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Product Details

  • ISBN-13: 9781620280058
  • Publisher: Trajectory, Inc.
  • Publication date: 7/11/2013
  • Series: Classics Illustrated
  • Sold by: Trajectory
  • Format: eBook
  • Pages: 48
  • Sales rank: 763,135
  • Age range: 9 - 14 Years
  • File size: 40 MB
  • Note: This product may take a few minutes to download.

Meet the Author

Victor Hugo
A highly respected and enthusiastic audiobook narrator, David Case specialized in creating unique and interesting character voices.

Biography

Novelist, poet, dramatist, essayist, politician, and leader of the French Romantic movement from 1830 on, Victor-Marie Hugo was born in Besançon, France, on February 26, 1802. Hugo's early childhood was turbulent: His father, Joseph-Léopold, traveled as a general in Napoléon Bonaparte's army, forcing the family to move frequently. Weary of this upheaval, Hugo's mother, Sophie, separated from her husband and settled in Paris. Victor's brilliance declared itself early in the form of illustrations, plays, and nationally recognized verse. Against his mother's wishes, the passionate young man fell in love and secretly became engaged to Adèle Foucher in 1819. Following the death of his mother, and self-supporting thanks to a royal pension granted for his first book of odes, Hugo wed Adèle in 1822.

In the 1820s and 1830s, Victor Hugo came into his own as a writer and figurehead of the new Romanticism, a movement that sought to liberate literature from its stultifying classical influences. His 1827 preface to the play Cromwell proclaimed a new aesthetic inspired by Shakespeare, based on the shock effects of juxtaposing the grotesque with the sublime. The great success of Notre-Dame de Paris (The Hunchback of Notre Dame) confirmed Hugo's primacy among the Romantics.

By 1830 the Hugos had four children. Exhausted from her pregnancies and her husband's insatiable sexual demands, Adèle began to sleep alone, and soon fell in love with Hugo's best friend, the critic Charles-Augustin Sainte-Beuve. They began an affair. The Hugos stayed together as friends, and in 1833 Hugo met the actress Juliette Drouet, who would remain his primary mistress until her death 50 years later.

Personal tragedy pursued Hugo relentlessly. His jealous brother Eugène went permanently insane following Victor's wedding to Adèle. His daughter, Léopoldine, together with her unborn child and her devoted husband, died at 19 in a boating accident on the Seine. Hugo never fully recovered from this loss.

Political ups and downs ensued as well, following the shift of Hugo's early royalist sympathies toward liberalism during the late 1820s. He first held political office in 1843, and as he became more engaged in France's social troubles, he was elected to the Constitutional Assembly following the February Revolution of 1848. After Napoléon III's coup d'état in 1851, Hugo's open opposition created hostilities that ended in his flight abroad from the new government.

Declining at least two offers of amnesty -- which would have meant curtailing his opposition to the Empire -- Hugo remained in exile in the Channel Islands for 19 years, until the fall of Napoléon III in 1870. Meanwhile, the seclusion of the islands enabled Hugo to write some of his most famous verse as well as Les Misérables (1862). When he returned to Paris, the country hailed him as a hero. Hugo then weathered, within a brief period, the siege of Paris, the institutionalization of his daughter Adèle for insanity, and the death of his two sons. Despite this personal anguish, the aging author remained committed to political change. He became an internationally revered figure who helped to preserve and shape the Third Republic and democracy in France. Hugo's death on May 22, 1885, generated intense national mourning; more than two million people joined his funeral procession in Paris from the Arc de Triomphe to the Panthéon, where he was buried.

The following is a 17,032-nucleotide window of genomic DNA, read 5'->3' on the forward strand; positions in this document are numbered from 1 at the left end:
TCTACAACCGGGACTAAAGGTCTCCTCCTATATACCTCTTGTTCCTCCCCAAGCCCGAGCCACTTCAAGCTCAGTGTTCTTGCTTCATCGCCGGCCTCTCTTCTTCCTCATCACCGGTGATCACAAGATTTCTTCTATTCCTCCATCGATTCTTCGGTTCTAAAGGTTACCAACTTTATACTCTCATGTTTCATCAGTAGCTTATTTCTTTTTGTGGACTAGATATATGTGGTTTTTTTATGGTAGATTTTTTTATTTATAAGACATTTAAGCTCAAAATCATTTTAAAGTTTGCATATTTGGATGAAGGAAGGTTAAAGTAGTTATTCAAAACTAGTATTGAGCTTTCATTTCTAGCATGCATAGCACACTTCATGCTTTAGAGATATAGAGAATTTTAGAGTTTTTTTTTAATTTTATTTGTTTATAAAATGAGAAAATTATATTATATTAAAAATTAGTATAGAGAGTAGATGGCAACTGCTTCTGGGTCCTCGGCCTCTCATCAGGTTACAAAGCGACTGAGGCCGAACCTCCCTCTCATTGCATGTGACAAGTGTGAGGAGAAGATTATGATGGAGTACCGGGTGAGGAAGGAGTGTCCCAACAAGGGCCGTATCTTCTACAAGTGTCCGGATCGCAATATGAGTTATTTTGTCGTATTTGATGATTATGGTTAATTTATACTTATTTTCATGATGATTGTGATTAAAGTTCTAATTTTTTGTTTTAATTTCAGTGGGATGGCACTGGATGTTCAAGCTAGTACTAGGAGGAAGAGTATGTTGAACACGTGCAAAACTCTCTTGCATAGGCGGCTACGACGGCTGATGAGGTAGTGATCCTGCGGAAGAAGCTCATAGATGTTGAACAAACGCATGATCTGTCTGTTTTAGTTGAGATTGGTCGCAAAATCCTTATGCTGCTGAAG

Author biography from the Barnes & Noble Classics edition of The Hunchback of Notre Dame.

Good To Know

Hugo was seen by his fans as a grand, larger-than-life character -- and rumors spread that he could eat half an ox in one sitting, fast for three days, and then work without stopping for a week.

Hugo owned a pet cat named Gavroche -- the name of one of the primary characters in Les Misérables.

The longest sentence ever written in literature is in Les Misérables; depending on the translation, it consists of about 800 words.

When Hugo published Les Misérables, he was on holiday. After not hearing anything about its reception for a few days, Hugo sent a telegram to his publisher, reading, simply:

"?"

The complete reply from the publisher:

"!"

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    1. Also Known As:
      Victor-Marie Hugo
    1. Date of Birth:
      February 26, 1802
    2. Place of Birth:
      Besançon, France
    1. Date of Death:
      May 22, 1885
    2. Place of Death:
      Paris, France

Read an Excerpt

So long as there shall exist, by reason of law and custom, a social condemnation, which, in the face of civilisation, artificially creates hells on earth, and complicates a destiny that is divine, with human fatality; so long as the three problems of the age--the degradation of man by poverty, the ruin of woman by starvation, and the dwarfing of childhood by physical and spiritual night--are not yet solved; as long as, in certain regions, social asphyxia shall be possible; in other words, and from a yet more extended point of view, so long as ignorance and misery remain on earth, books like this cannot be useless. Hauteville House, 1862.


1815, M. Charles Franois-Bienvenu Myriel was Bishop of D----. He was a man of seventy-five, and had occupied the bishopric of D---- since 1806. Although it in no manner concerns, even in the remotest degree, what we have to relate, it may not be useless, were it only for the sake of exactness in all things, to notice here the reports and gossip which had arisen on his account from the time of his arrival in the diocese.

Be it true or false, what is said about men often has as much influence upon their lives, and especially upon their destinies, as what they do.